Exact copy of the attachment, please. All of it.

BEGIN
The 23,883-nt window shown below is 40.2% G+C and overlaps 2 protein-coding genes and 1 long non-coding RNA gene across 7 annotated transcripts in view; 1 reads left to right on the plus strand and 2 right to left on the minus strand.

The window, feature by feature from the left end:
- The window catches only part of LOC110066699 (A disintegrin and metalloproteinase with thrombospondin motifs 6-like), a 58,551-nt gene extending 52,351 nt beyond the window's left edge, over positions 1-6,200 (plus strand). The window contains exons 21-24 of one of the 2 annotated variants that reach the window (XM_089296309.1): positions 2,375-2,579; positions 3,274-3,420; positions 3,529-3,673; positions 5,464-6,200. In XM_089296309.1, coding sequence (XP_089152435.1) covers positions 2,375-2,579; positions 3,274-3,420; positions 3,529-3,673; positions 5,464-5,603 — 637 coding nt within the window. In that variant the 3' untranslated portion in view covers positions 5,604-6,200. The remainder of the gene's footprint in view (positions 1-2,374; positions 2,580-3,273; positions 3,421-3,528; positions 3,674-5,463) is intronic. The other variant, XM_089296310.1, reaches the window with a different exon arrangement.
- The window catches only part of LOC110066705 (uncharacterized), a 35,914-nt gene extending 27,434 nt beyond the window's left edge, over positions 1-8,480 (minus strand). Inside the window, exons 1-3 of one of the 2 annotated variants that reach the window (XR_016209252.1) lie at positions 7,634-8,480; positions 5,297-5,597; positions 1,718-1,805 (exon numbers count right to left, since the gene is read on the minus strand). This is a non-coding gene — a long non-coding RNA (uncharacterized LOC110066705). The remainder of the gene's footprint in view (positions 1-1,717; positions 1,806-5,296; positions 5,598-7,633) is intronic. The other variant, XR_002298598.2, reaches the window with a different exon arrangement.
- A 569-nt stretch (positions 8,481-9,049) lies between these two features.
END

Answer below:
The 23,883-nt window shown below is 40.2% G+C and overlaps 2 protein-coding genes and 1 long non-coding RNA gene across 7 annotated transcripts in view; 1 reads left to right on the plus strand and 2 right to left on the minus strand.

The window, feature by feature from the left end:
- The window catches only part of LOC110066699 (A disintegrin and metalloproteinase with thrombospondin motifs 6-like), a 58,551-nt gene extending 52,351 nt beyond the window's left edge, over positions 1-6,200 (plus strand). The window contains exons 21-24 of one of the 2 annotated variants that reach the window (XM_089296309.1): positions 2,375-2,579; positions 3,274-3,420; positions 3,529-3,673; positions 5,464-6,200. In XM_089296309.1, coding sequence (XP_089152435.1) covers positions 2,375-2,579; positions 3,274-3,420; positions 3,529-3,673; positions 5,464-5,603 — 637 coding nt within the window. In that variant the 3' untranslated portion in view covers positions 5,604-6,200. The remainder of the gene's footprint in view (positions 1-2,374; positions 2,580-3,273; positions 3,421-3,528; positions 3,674-5,463) is intronic. The other variant, XM_089296310.1, reaches the window with a different exon arrangement.
- The window catches only part of LOC110066705 (uncharacterized), a 35,914-nt gene extending 27,434 nt beyond the window's left edge, over positions 1-8,480 (minus strand). Inside the window, exons 1-3 of one of the 2 annotated variants that reach the window (XR_016209252.1) lie at positions 7,634-8,480; positions 5,297-5,597; positions 1,718-1,805 (exon numbers count right to left, since the gene is read on the minus strand). This is a non-coding gene — a long non-coding RNA (uncharacterized LOC110066705). The remainder of the gene's footprint in view (positions 1-1,717; positions 1,806-5,296; positions 5,598-7,633) is intronic. The other variant, XR_002298598.2, reaches the window with a different exon arrangement.
- A 569-nt stretch (positions 8,481-9,049) lies between these two features.